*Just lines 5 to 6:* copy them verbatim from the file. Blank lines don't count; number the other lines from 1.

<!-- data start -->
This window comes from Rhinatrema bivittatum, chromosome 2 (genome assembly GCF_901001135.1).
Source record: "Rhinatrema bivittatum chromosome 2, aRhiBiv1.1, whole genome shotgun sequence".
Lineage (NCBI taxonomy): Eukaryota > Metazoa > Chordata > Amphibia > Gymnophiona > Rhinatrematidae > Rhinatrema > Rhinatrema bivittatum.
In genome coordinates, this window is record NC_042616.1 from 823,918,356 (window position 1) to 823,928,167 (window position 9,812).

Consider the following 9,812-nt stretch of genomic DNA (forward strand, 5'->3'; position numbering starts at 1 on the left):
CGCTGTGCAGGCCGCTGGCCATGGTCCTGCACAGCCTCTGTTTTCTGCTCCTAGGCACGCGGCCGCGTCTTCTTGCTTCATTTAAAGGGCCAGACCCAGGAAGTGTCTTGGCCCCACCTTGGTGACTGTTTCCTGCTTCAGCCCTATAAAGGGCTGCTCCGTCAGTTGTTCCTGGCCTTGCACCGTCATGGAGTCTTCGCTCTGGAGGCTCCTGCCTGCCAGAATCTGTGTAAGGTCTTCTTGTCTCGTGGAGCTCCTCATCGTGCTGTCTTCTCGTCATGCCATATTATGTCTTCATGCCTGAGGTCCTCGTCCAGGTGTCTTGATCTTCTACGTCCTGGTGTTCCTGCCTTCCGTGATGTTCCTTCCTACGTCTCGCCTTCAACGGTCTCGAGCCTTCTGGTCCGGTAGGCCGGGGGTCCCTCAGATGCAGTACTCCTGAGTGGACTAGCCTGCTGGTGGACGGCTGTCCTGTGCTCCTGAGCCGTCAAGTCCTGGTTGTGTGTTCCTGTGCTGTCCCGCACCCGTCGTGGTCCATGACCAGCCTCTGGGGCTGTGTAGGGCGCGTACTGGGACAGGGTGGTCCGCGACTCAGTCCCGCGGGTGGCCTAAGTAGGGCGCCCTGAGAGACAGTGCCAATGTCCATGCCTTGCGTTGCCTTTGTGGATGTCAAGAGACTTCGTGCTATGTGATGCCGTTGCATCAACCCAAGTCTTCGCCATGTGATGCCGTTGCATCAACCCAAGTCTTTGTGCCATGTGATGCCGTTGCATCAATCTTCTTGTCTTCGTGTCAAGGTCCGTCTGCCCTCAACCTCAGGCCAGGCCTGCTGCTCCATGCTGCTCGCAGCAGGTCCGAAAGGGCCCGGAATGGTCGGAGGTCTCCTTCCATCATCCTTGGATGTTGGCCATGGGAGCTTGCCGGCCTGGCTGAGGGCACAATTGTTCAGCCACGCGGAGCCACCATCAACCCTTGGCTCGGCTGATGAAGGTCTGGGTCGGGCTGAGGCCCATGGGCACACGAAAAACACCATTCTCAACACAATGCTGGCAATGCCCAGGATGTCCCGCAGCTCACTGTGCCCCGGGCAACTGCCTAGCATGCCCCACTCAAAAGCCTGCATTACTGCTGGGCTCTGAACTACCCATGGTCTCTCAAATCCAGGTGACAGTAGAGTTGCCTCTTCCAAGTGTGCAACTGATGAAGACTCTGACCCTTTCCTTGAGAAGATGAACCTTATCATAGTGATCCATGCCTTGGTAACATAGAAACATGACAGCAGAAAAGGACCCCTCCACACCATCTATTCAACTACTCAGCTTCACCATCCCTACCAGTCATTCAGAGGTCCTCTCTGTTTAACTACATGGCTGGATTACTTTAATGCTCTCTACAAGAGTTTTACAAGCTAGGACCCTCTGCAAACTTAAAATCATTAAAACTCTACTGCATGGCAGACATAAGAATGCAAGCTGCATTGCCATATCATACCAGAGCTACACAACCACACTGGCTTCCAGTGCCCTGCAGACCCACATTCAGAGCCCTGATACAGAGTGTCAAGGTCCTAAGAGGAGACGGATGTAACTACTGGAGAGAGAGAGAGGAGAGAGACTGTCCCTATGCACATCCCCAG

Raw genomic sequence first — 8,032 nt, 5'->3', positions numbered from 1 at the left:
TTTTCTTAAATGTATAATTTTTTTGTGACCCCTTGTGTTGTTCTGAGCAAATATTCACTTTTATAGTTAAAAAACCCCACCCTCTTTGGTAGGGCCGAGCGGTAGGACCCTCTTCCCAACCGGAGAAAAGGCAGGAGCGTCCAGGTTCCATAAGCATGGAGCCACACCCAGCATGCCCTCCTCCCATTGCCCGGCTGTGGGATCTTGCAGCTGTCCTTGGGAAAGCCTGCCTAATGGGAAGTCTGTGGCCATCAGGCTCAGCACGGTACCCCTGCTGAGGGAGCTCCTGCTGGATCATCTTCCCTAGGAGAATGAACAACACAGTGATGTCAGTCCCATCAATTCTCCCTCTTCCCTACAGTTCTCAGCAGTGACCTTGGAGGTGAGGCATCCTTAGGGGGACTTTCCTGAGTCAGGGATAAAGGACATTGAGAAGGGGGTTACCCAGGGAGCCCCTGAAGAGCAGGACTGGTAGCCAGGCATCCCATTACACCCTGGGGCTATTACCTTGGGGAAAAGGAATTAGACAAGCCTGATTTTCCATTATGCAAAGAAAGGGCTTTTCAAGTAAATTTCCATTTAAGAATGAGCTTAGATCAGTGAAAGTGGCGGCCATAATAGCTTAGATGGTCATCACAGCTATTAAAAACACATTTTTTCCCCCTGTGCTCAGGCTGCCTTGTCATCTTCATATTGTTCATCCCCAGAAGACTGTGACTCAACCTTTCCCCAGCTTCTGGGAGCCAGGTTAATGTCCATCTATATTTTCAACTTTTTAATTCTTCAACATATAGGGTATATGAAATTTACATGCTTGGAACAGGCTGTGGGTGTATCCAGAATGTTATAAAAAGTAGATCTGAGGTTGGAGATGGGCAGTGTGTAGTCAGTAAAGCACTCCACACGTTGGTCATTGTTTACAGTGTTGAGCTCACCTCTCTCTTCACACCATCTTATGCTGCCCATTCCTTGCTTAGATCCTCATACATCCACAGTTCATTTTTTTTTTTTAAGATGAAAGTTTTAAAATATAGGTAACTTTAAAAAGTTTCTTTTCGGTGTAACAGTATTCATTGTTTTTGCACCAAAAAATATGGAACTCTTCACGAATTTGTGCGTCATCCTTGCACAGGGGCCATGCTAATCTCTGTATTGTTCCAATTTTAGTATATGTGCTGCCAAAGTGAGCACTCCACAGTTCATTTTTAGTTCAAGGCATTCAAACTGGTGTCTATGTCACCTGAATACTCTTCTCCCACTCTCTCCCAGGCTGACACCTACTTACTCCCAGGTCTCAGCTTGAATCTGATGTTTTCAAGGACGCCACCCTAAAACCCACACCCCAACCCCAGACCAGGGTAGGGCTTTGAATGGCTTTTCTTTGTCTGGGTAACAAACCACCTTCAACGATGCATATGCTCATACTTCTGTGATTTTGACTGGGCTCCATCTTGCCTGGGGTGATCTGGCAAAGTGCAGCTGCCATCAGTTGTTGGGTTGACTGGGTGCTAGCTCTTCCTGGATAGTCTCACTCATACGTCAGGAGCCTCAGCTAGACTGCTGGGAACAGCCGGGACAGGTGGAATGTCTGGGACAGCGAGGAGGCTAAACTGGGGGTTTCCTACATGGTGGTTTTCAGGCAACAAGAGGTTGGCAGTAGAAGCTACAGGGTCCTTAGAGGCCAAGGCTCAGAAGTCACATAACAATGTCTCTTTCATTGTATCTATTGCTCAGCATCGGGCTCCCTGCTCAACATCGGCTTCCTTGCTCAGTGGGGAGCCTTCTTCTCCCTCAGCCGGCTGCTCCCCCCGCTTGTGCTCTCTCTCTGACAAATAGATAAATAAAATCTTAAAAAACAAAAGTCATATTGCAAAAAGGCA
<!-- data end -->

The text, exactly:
Consider the following 9,812-nt stretch of genomic DNA (forward strand, 5'->3'; position numbering starts at 1 on the left):
CGCTGTGCAGGCCGCTGGCCATGGTCCTGCACAGCCTCTGTTTTCTGCTCCTAGGCACGCGGCCGCGTCTTCTTGCTTCATTTAAAGGGCCAGACCCAGGAAGTGTCTTGGCCCCACCTTGGTGACTGTTTCCTGCTTCAGCCCTATAAAGGGCTGCTCCGTCAGTTGTTCCTGGCCTTGCACCGTCATGGAGTCTTCGCTCTGGAGGCTCCTGCCTGCCAGAATCTGTGTAAGGTCTTCTTGTCTCGTGGAGCTCCTCATCGTGCTGTCTTCTCGTCATGCCATATTATGTCTTCATGCCTGAGGTCCTCGTCCAGGTGTCTTGATCTTCTACGTCCTGGTGTTCCTGCCTTCCGTGATGTTCCTTCCTACGTCTCGCCTTCAACGGTCTCGAGCCTTCTGGTCCGGTAGGCCGGGGGTCCCTCAGATGCAGTACTCCTGAGTGGACTAGCCTGCTGGTGGACGGCTGTCCTGTGCTCCTGAGCCGTCAAGTCCTGGTTGTGTGTTCCTGTGCTGTCCCGCACCCGTCGTGGTCCATGACCAGCCTCTGGGGCTGTGTAGGGCGCGTACTGGGACAGGGTGGTCCGCGACTCAGTCCCGCGGGTGGCCTAAGTAGGGCGCCCTGAGAGACAGTGCCAATGTCCATGCCTTGCGTTGCCTTTGTGGATGTCAAGAGACTTCGTGCTATGTGATGCCGTTGCATCAACCCAAGTCTTCGCCATGTGATGCCGTTGCATCAACCCAAGTCTTTGTGCCATGTGATGCCGTTGCATCAATCTTCTTGTCTTCGTGTCAAGGTCCGTCTGCCCTCAACCTCAGGCCAGGCCTGCTGCTCCATGCTGCTCGCAGCAGGTCCGAAAGGGCCCGGAATGGTCGGAGGTCTCCTTCCATCATCCTTGGATGTTGGCCATGGGAGCTTGCCGGCCTGGCTGAGGGCACAATTGTTCAGCCACGCGGAGCCACCATCAACCCTTGGCTCGGCTGATGAAGGTCTGGGTCGGGCTGAGGCCCATGGGCACACGAAAAACACCATTCTCAACACAATGCTGGCAATGCCCAGGATGTCCCGCAGCTCACTGTGCCCCGGGCAACTGCCTAGCATGCCCCACTCAAAAGCCTGCATTACTGCTGGGCTCTGAACTACCCATGGTCTCTCAAATCCAGGTGACAGTAGAGTTGCCTCTTCCAAGTGTGCAACTGATGAAGACTCTGACCCTTTCCTTGAGAAGATGAACCTTATCATAGTGATCCATGCCTTGGTAACATAGAAACATGACAGCAGAAAAGGACCCCTCCACACCATCTATTCAACTACTCAGCTTCACCATCCCTACCAGTCATTCAGAGGTCCTCTCTGTTTAACTACATGGCTGGATTACTTTAATGCTCTCTACAAGAGTTTTACAAGCTAGGACCCTCTGCAAACTTAAAATCATTAAAACTCTACTGCATGGCAGACATAAGAATGCAAGCTGCATTGCCATATCATACCAGAGCTACACAACCACACTGGCTTCCAGTGCCCTGCAGACCCACATTCAGAGCCCTGATACAGAGTGTCAAGGTCCTAAGAGGAGACGGATGTAACTACTGGAGAGAGAGAGAGGAGAGAGACTGTCCCTATGCACATCCCCAG